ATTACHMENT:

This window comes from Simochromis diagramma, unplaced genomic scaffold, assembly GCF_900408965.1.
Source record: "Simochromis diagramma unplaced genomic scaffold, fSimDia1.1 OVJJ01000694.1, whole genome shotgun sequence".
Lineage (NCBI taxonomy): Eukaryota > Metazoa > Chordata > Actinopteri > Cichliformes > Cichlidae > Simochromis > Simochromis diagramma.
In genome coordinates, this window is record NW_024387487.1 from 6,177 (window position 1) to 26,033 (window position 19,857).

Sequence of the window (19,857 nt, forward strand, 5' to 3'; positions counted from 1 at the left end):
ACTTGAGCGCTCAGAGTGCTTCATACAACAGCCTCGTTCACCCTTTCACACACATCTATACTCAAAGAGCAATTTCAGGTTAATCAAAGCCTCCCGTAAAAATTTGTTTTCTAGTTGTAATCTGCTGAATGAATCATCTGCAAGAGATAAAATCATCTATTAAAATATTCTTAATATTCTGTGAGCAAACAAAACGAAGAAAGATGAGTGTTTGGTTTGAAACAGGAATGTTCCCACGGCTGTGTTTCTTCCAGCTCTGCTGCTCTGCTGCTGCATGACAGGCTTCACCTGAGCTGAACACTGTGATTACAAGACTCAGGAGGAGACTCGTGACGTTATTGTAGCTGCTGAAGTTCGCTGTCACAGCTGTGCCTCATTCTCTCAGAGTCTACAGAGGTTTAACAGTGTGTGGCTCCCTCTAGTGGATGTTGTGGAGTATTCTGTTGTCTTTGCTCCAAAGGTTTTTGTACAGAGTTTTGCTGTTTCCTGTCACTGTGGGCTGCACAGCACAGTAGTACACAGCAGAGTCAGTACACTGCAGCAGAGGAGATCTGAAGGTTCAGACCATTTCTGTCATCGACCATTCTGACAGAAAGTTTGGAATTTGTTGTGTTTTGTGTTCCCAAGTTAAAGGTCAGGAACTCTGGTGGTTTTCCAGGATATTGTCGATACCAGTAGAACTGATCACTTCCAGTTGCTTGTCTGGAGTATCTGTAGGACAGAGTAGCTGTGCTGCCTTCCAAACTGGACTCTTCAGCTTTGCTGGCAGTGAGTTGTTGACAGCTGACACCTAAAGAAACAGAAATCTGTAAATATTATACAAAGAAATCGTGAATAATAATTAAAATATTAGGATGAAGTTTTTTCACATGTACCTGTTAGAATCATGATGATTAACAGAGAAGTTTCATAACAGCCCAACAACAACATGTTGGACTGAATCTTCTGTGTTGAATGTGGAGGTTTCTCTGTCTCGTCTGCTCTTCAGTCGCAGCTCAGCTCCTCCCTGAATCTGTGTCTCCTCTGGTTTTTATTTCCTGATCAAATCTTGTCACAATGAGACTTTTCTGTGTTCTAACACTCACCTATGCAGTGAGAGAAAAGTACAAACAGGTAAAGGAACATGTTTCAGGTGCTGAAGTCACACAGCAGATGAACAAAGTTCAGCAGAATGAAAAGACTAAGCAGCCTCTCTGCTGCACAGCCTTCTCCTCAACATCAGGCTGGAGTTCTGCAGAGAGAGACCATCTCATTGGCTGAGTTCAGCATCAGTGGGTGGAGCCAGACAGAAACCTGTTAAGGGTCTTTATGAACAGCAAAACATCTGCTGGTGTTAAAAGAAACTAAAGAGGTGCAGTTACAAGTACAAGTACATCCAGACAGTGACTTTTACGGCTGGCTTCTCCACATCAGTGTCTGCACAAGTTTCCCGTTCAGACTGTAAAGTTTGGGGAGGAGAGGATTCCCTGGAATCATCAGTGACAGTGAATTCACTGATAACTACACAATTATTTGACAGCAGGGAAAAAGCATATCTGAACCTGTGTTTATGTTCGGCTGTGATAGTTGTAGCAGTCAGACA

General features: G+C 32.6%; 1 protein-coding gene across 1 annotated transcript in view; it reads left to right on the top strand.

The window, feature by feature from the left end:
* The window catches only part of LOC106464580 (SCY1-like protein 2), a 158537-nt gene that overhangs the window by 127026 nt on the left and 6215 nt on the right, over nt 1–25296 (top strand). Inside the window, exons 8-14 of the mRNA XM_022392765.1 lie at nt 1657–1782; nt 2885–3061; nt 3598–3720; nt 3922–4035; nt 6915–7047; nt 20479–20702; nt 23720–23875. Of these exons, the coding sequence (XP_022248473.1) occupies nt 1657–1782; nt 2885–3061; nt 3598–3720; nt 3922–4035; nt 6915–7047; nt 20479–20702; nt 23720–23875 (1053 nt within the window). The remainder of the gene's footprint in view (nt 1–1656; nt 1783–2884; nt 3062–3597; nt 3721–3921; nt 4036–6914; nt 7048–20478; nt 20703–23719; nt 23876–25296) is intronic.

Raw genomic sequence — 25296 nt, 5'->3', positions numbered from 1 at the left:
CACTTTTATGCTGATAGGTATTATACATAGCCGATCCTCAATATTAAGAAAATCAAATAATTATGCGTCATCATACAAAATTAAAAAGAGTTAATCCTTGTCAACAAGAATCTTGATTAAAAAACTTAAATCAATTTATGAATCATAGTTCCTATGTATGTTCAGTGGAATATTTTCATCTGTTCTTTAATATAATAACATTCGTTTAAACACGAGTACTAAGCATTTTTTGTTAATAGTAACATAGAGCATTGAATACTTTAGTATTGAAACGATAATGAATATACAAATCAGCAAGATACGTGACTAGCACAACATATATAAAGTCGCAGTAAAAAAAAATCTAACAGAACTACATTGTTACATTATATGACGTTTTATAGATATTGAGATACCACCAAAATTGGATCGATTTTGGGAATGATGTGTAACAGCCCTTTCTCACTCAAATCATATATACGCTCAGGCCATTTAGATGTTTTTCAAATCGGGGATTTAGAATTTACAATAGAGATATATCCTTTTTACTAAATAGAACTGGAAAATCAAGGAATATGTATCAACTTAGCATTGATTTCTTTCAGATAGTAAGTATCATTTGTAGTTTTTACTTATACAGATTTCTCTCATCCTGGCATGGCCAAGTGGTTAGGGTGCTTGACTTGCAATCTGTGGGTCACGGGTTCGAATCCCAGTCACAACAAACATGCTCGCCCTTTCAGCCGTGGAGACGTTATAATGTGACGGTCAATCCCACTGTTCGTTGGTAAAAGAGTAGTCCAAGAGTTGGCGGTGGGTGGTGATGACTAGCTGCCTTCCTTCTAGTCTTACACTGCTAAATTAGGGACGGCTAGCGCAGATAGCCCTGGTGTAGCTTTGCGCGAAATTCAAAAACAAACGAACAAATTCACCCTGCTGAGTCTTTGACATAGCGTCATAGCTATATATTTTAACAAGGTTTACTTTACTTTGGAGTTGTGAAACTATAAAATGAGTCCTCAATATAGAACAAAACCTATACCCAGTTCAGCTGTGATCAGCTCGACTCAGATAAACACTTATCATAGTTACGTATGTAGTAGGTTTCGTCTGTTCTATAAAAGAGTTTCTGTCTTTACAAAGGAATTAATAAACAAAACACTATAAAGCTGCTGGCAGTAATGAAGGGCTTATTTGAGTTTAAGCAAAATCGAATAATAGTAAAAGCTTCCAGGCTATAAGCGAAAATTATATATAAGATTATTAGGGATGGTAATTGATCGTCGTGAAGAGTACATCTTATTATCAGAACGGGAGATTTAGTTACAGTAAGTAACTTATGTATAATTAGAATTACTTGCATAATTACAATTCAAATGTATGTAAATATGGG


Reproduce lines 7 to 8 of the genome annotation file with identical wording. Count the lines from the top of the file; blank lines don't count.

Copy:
General features: G+C 32.6%; 1 protein-coding gene across 1 annotated transcript in view; it reads left to right on the top strand.

The window, feature by feature from the left end: